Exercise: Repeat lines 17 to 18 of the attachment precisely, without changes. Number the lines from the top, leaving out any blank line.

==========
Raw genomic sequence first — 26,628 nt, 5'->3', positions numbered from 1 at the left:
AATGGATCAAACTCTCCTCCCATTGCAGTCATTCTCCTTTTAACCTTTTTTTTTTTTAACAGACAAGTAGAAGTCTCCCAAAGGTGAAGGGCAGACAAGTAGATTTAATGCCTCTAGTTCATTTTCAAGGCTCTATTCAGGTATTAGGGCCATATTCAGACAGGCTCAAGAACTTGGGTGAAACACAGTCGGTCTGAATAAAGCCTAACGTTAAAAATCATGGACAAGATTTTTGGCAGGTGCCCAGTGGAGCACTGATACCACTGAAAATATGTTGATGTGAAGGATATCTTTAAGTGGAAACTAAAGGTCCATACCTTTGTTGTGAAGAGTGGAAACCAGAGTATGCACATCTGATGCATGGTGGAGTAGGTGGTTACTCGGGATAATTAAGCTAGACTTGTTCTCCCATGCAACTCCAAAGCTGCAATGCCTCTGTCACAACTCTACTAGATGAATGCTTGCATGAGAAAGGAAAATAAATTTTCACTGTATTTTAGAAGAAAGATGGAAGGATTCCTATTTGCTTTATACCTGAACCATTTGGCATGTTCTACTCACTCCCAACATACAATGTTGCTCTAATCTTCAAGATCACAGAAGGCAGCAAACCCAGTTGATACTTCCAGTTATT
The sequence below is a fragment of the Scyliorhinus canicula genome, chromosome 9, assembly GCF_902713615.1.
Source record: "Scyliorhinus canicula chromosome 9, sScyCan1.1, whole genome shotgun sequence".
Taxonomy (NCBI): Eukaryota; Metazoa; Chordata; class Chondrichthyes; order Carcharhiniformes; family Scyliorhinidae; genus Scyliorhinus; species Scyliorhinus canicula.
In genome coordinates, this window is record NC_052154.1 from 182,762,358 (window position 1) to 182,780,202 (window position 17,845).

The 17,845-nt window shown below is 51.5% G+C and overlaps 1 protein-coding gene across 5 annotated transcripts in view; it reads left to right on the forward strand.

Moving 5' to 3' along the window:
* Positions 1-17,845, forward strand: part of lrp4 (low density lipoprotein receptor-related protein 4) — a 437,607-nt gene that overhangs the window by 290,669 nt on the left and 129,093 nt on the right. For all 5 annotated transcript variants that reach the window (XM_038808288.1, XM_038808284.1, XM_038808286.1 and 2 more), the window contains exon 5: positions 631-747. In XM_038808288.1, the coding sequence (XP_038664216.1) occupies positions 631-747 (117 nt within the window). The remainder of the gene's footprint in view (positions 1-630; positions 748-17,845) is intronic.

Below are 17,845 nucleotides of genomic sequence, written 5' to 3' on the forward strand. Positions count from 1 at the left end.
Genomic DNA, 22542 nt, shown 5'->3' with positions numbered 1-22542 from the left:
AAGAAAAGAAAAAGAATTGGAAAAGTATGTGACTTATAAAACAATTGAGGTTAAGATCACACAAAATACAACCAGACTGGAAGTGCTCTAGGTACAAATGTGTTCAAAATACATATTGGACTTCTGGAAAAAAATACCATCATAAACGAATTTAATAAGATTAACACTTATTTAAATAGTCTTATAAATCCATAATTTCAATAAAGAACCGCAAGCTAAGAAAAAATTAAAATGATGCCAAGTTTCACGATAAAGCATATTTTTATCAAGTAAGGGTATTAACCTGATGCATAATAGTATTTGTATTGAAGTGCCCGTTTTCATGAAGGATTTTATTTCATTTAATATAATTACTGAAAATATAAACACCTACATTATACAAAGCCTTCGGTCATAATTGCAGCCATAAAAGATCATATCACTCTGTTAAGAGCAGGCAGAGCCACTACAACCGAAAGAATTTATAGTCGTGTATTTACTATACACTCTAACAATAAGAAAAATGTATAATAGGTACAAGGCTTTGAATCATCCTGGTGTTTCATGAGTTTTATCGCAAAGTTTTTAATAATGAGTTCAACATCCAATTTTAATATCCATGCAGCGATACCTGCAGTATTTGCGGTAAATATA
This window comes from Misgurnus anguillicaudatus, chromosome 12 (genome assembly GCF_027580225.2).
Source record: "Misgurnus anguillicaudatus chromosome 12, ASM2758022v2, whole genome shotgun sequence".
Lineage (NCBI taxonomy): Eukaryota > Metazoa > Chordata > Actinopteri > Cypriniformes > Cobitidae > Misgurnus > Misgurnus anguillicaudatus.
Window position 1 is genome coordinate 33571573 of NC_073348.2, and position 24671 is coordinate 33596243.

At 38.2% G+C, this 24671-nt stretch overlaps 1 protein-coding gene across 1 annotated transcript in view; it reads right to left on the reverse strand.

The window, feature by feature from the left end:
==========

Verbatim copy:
At 38.2% G+C, this 24671-nt stretch overlaps 1 protein-coding gene across 1 annotated transcript in view; it reads right to left on the reverse strand.

The window, feature by feature from the left end: